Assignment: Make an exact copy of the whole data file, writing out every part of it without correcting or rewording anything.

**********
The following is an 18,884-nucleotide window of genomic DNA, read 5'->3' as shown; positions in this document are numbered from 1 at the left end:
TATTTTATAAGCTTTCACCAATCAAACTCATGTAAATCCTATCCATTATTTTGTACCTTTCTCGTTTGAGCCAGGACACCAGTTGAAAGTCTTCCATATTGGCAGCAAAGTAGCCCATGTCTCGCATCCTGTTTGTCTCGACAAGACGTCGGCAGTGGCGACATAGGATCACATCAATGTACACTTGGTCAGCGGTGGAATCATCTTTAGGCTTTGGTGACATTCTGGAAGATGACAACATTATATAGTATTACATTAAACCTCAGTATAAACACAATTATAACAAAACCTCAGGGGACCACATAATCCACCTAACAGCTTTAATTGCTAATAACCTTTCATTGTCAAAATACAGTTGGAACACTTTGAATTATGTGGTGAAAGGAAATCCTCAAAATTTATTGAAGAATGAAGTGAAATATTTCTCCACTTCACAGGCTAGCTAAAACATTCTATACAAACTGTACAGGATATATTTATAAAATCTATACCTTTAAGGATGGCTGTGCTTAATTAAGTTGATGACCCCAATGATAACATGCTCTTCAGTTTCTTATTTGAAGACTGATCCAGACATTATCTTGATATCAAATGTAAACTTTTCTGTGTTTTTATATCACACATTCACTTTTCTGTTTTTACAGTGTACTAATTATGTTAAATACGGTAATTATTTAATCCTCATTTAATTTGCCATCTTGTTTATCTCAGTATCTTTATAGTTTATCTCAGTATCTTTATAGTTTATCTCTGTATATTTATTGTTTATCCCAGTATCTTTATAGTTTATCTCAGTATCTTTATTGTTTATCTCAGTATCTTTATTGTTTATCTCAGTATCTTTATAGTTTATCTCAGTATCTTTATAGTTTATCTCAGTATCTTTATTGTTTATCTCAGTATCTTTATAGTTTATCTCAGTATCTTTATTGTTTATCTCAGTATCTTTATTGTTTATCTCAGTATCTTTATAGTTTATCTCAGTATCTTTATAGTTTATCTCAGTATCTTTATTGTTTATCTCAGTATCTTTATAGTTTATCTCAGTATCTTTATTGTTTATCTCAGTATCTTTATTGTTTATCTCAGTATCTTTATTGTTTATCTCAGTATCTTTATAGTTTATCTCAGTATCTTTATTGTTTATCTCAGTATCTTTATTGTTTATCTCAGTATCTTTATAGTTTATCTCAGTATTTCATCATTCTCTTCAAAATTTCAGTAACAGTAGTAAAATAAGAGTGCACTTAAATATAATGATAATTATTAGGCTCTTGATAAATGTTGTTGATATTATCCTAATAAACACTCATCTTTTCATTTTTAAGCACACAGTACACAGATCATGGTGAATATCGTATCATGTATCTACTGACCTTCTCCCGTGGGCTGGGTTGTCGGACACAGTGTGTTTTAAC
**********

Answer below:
The following is an 18,884-nucleotide window of genomic DNA, read 5'->3' as shown; positions in this document are numbered from 1 at the left end:
TATTTTATAAGCTTTCACCAATCAAACTCATGTAAATCCTATCCATTATTTTGTACCTTTCTCGTTTGAGCCAGGACACCAGTTGAAAGTCTTCCATATTGGCAGCAAAGTAGCCCATGTCTCGCATCCTGTTTGTCTCGACAAGACGTCGGCAGTGGCGACATAGGATCACATCAATGTACACTTGGTCAGCGGTGGAATCATCTTTAGGCTTTGGTGACATTCTGGAAGATGACAACATTATATAGTATTACATTAAACCTCAGTATAAACACAATTATAACAAAACCTCAGGGGACCACATAATCCACCTAACAGCTTTAATTGCTAATAACCTTTCATTGTCAAAATACAGTTGGAACACTTTGAATTATGTGGTGAAAGGAAATCCTCAAAATTTATTGAAGAATGAAGTGAAATATTTCTCCACTTCACAGGCTAGCTAAAACATTCTATACAAACTGTACAGGATATATTTATAAAATCTATACCTTTAAGGATGGCTGTGCTTAATTAAGTTGATGACCCCAATGATAACATGCTCTTCAGTTTCTTATTTGAAGACTGATCCAGACATTATCTTGATATCAAATGTAAACTTTTCTGTGTTTTTATATCACACATTCACTTTTCTGTTTTTACAGTGTACTAATTATGTTAAATACGGTAATTATTTAATCCTCATTTAATTTGCCATCTTGTTTATCTCAGTATCTTTATAGTTTATCTCAGTATCTTTATAGTTTATCTCTGTATATTTATTGTTTATCCCAGTATCTTTATAGTTTATCTCAGTATCTTTATTGTTTATCTCAGTATCTTTATTGTTTATCTCAGTATCTTTATAGTTTATCTCAGTATCTTTATAGTTTATCTCAGTATCTTTATTGTTTATCTCAGTATCTTTATAGTTTATCTCAGTATCTTTATTGTTTATCTCAGTATCTTTATTGTTTATCTCAGTATCTTTATAGTTTATCTCAGTATCTTTATAGTTTATCTCAGTATCTTTATTGTTTATCTCAGTATCTTTATAGTTTATCTCAGTATCTTTATTGTTTATCTCAGTATCTTTATTGTTTATCTCAGTATCTTTATTGTTTATCTCAGTATCTTTATAGTTTATCTCAGTATCTTTATTGTTTATCTCAGTATCTTTATTGTTTATCTCAGTATCTTTATAGTTTATCTCAGTATTTCATCATTCTCTTCAAAATTTCAGTAACAGTAGTAAAATAAGAGTGCACTTAAATATAATGATAATTATTAGGCTCTTGATAAATGTTGTTGATATTATCCTAATAAACACTCATCTTTTCATTTTTAAGCACACAGTACACAGATCATGGTGAATATCGTATCATGTATCTACTGACCTTCTCCCGTGGGCTGGGTTGTCGGACACAGTGTGTTTTAAC